If British and its gun did not help to fight Kayin rebels, there was no notorious Ne win , evil Kyin Nyunt and fox than shwe in the Burma.

  4. Many Karens still have bitter feeling on the Chins because U Nu begged Col. Hrang Thio who was commander of the Chin Rifles(Three Battalions)to save the Union, and that’s why the Chin Rifles clashed with the Karens. Commander Hrang Thio got shot on his thigh and he died later. Aung San Thuriya Captain Taik Soon, Captain Van Kulh and other officers took care of the leadership role until Karen rebels were defeated. It was unfortunate thing which happened because of U Nu’s clever policy which was designed to make Buddhism as state religion. According to the Pang Long Treaty, ethnic groups were guaranteed freedom of religion, self determination and management on their respective lands. But U Nu’s ignored and neglected the Pang Long Treaty. So, Karens were fighting the good fight for a reason. However, the Insein Battle left eternal scar between the Karens and the Chins. Too bad.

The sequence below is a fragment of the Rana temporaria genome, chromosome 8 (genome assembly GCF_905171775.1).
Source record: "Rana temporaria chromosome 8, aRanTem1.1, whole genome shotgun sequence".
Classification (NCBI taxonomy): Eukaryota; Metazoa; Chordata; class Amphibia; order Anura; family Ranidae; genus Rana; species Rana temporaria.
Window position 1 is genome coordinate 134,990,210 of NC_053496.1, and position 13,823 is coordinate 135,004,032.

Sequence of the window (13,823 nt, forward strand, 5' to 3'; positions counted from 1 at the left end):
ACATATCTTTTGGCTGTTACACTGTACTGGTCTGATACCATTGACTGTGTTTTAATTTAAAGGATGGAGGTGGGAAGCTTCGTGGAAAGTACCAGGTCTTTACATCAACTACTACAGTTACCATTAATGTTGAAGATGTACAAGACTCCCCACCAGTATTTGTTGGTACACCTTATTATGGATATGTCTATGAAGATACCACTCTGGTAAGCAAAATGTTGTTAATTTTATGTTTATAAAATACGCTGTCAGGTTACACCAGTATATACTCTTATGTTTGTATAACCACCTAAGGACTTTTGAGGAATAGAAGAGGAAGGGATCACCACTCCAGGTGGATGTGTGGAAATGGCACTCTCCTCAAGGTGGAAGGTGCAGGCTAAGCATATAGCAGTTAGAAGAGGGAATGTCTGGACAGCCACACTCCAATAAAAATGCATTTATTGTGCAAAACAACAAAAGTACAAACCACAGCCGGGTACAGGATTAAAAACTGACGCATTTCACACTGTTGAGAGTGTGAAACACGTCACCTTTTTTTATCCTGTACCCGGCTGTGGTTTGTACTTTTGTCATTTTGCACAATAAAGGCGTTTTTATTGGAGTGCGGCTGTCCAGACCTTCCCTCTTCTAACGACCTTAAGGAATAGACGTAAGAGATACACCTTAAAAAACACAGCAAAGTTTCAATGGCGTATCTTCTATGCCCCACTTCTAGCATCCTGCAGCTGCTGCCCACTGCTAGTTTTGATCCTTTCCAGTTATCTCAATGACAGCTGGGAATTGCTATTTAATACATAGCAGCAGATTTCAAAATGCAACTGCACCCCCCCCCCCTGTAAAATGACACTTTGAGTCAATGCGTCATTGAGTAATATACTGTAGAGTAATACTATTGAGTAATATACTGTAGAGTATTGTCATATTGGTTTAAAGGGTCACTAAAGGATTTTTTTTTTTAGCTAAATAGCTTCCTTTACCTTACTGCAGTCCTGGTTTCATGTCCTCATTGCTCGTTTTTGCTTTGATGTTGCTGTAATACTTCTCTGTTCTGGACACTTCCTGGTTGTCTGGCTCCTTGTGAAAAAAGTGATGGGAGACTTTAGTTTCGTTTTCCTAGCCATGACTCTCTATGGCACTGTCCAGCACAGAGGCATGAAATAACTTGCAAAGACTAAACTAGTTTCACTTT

• Thank to shwe Joephyu
      Without your information about U Nu’s begging to Chin army, there was no success in Buddhist mania, beggar U nu and notorious Ne win upon Kayin rebel from bama army. It is the first time i start to know about the truth historical facts of failure of Kayin rebel on U nu and Ne win.